‘Nigeria loses $2.9 billion yearly to tax waivers for multinationals’
Civil Society Legislative Advocacy Centre (CISLAC) has said the country loses about $2.9 billion yearly on tax waivers granted to multinational companies.
This was as the organisation revealed that Africa lost over $1 trillion to Illicit Financial Flows (IFFs) in the last 50 years, with a yearly loss of $50 billion.
Executive Director, CISLAC and Transparency International, Nigeria, Auwal Rafsanjani, disclosed this in Abuja, yesterday, at the Pan-African Conference on Combating Illicit Financial Flows to Bridge Africa’s Widening Inequality Gap.
Rafsanjani regretted that despite the huge loss to tax waivers, the government unjustly increased Value-Added Taxes (VAT), which, according to him, further impoverished the poor.
He said IFFs connected with corruption, crime and tax evasion are an issue of increasing concern as they reduce government revenue for financing sustainable development.
He said: “International Monetary Fund and the World Bank have all expressed concerns over the likely sharp increase in inequality and poverty arising from the pandemic, with estimates projecting that 42.1 per cent of the sub-region will be pushed into extreme poverty.
“Worse yet, the World Bank further indicated that the poverty increase could take more than a decade to reverse, erasing all hopes of countries meeting their national development targets to reduce poverty and inequality by 2030.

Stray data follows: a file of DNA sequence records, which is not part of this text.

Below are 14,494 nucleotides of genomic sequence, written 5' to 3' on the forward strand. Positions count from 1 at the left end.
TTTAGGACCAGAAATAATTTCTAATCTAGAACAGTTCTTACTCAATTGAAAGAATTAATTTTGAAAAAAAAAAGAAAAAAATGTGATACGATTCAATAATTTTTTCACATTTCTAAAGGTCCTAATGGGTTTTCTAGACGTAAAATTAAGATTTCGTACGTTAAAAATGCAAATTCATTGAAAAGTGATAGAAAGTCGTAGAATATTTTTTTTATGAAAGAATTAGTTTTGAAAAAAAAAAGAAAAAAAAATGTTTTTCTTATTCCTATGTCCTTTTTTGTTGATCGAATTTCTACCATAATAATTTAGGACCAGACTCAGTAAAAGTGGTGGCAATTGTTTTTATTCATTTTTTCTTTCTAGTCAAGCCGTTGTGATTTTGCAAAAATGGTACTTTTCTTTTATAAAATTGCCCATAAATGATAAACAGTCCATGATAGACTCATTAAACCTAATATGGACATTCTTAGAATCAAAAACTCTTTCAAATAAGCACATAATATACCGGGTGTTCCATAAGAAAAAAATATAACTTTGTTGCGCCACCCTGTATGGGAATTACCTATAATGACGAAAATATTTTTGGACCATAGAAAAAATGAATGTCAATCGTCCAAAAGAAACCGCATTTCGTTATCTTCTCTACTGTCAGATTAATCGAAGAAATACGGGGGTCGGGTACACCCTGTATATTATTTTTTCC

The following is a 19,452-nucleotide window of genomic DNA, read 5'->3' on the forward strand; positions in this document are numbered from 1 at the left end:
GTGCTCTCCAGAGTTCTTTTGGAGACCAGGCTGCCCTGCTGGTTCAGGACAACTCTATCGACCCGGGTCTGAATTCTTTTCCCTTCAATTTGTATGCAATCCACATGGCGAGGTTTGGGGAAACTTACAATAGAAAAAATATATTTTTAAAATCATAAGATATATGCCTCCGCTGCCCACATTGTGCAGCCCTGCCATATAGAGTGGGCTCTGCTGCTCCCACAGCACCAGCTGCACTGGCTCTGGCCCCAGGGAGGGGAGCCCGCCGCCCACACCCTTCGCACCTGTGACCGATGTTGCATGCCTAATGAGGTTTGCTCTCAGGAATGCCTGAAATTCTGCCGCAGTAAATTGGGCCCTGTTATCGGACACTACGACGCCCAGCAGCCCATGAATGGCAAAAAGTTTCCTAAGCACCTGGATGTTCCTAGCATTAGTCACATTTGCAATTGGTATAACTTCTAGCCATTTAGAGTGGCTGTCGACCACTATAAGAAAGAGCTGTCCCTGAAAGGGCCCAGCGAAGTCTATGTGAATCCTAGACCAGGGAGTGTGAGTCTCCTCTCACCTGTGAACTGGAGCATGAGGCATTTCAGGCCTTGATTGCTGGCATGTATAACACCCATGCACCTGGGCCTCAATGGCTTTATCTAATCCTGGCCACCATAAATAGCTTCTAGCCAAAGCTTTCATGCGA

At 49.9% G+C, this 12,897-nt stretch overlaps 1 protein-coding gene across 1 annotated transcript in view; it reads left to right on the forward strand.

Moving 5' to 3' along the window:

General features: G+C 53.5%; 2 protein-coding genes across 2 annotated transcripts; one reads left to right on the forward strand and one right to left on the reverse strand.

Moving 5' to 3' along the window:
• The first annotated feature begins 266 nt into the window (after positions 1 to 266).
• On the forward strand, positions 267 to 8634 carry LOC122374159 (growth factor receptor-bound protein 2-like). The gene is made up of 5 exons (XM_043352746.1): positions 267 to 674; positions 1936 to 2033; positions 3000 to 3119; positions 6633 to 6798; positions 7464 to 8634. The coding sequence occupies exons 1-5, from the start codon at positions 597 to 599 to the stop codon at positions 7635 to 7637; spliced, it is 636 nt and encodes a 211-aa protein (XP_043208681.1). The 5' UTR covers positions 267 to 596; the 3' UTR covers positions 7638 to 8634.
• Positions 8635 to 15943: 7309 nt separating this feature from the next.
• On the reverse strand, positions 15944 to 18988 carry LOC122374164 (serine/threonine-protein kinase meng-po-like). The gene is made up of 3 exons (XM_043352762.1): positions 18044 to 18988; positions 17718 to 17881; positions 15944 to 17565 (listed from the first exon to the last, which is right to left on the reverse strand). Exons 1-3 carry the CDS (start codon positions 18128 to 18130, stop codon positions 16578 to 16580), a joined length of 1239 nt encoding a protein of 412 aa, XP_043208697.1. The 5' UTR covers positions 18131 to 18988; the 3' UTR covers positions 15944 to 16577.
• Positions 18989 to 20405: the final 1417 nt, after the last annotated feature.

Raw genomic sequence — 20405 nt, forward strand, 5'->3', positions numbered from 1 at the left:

“On the other hand, the wealthiest people in the region fare differently, as the three wealthiest men in the region, who are all based in Nigeria, have seen their wealth expand from $16.8 billion in March 2020 to $23.2 billion by July 2021, which is more than enough to fund a full vaccine programme for the entire West African population.
He stated that the amount lost to IFFs in Africa is roughly equivalent to all the Official Development Assistance (ODA) received by the continent during the same timeframe.
Rafsanjani, however, said these estimates might fall short of reality because accurate data do not exist for all African countries. “These estimates often exclude some forms of IFFs that by nature are secret and cannot be properly estimated, such as proceeds of bribery and trafficking of drugs, people and firearms,” he said.
Rafsanjani added: “The amount lost yearly by Africa through IFFs is therefore likely to exceed $50 billion by a significant amount. Although the figures on IFFs are heavily disputed, current analyses agree that IFFs exceed the amount of ODA provided to Africa.”